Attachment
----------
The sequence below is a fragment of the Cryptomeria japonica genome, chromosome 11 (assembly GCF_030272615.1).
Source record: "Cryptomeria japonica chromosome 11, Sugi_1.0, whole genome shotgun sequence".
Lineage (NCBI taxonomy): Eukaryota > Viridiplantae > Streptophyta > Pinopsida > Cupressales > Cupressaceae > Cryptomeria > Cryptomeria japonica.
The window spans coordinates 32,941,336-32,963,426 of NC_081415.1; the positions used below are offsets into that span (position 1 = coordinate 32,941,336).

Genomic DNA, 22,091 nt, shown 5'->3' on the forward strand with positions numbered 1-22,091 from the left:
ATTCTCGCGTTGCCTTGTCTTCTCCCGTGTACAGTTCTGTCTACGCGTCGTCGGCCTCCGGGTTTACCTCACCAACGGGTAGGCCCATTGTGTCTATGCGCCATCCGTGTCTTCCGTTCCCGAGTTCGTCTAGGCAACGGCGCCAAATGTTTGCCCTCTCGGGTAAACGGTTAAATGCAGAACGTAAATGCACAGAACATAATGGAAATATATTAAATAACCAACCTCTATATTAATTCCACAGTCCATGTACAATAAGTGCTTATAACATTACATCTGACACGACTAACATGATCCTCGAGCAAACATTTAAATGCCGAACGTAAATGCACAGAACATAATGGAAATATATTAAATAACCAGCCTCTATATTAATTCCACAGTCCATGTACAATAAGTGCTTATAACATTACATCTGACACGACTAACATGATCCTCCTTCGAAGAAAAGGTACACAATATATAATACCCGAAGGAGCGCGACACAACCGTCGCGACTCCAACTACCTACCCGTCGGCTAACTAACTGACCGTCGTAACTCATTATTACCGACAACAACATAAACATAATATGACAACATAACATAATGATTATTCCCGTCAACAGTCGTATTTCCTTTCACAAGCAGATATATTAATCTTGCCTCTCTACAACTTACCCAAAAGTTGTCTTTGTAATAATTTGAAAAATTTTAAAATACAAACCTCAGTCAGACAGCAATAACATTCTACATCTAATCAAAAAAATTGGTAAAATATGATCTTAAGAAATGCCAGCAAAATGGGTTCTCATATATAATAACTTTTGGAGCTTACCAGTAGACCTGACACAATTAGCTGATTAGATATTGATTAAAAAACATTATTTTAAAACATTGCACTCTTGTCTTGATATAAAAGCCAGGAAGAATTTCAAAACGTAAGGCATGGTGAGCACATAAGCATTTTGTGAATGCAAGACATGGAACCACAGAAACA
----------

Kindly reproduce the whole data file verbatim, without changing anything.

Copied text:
The sequence below is a fragment of the Cryptomeria japonica genome, chromosome 11 (assembly GCF_030272615.1).
Source record: "Cryptomeria japonica chromosome 11, Sugi_1.0, whole genome shotgun sequence".
Lineage (NCBI taxonomy): Eukaryota > Viridiplantae > Streptophyta > Pinopsida > Cupressales > Cupressaceae > Cryptomeria > Cryptomeria japonica.
The window spans coordinates 32,941,336-32,963,426 of NC_081415.1; the positions used below are offsets into that span (position 1 = coordinate 32,941,336).

Genomic DNA, 22,091 nt, shown 5'->3' on the forward strand with positions numbered 1-22,091 from the left:
ATTCTCGCGTTGCCTTGTCTTCTCCCGTGTACAGTTCTGTCTACGCGTCGTCGGCCTCCGGGTTTACCTCACCAACGGGTAGGCCCATTGTGTCTATGCGCCATCCGTGTCTTCCGTTCCCGAGTTCGTCTAGGCAACGGCGCCAAATGTTTGCCCTCTCGGGTAAACGGTTAAATGCAGAACGTAAATGCACAGAACATAATGGAAATATATTAAATAACCAACCTCTATATTAATTCCACAGTCCATGTACAATAAGTGCTTATAACATTACATCTGACACGACTAACATGATCCTCGAGCAAACATTTAAATGCCGAACGTAAATGCACAGAACATAATGGAAATATATTAAATAACCAGCCTCTATATTAATTCCACAGTCCATGTACAATAAGTGCTTATAACATTACATCTGACACGACTAACATGATCCTCCTTCGAAGAAAAGGTACACAATATATAATACCCGAAGGAGCGCGACACAACCGTCGCGACTCCAACTACCTACCCGTCGGCTAACTAACTGACCGTCGTAACTCATTATTACCGACAACAACATAAACATAATATGACAACATAACATAATGATTATTCCCGTCAACAGTCGTATTTCCTTTCACAAGCAGATATATTAATCTTGCCTCTCTACAACTTACCCAAAAGTTGTCTTTGTAATAATTTGAAAAATTTTAAAATACAAACCTCAGTCAGACAGCAATAACATTCTACATCTAATCAAAAAAATTGGTAAAATATGATCTTAAGAAATGCCAGCAAAATGGGTTCTCATATATAATAACTTTTGGAGCTTACCAGTAGACCTGACACAATTAGCTGATTAGATATTGATTAAAAAACATTATTTTAAAACATTGCACTCTTGTCTTGATATAAAAGCCAGGAAGAATTTCAAAACGTAAGGCATGGTGAGCACATAAGCATTTTGTGAATGCAAGACATGGAACCACAGAAACA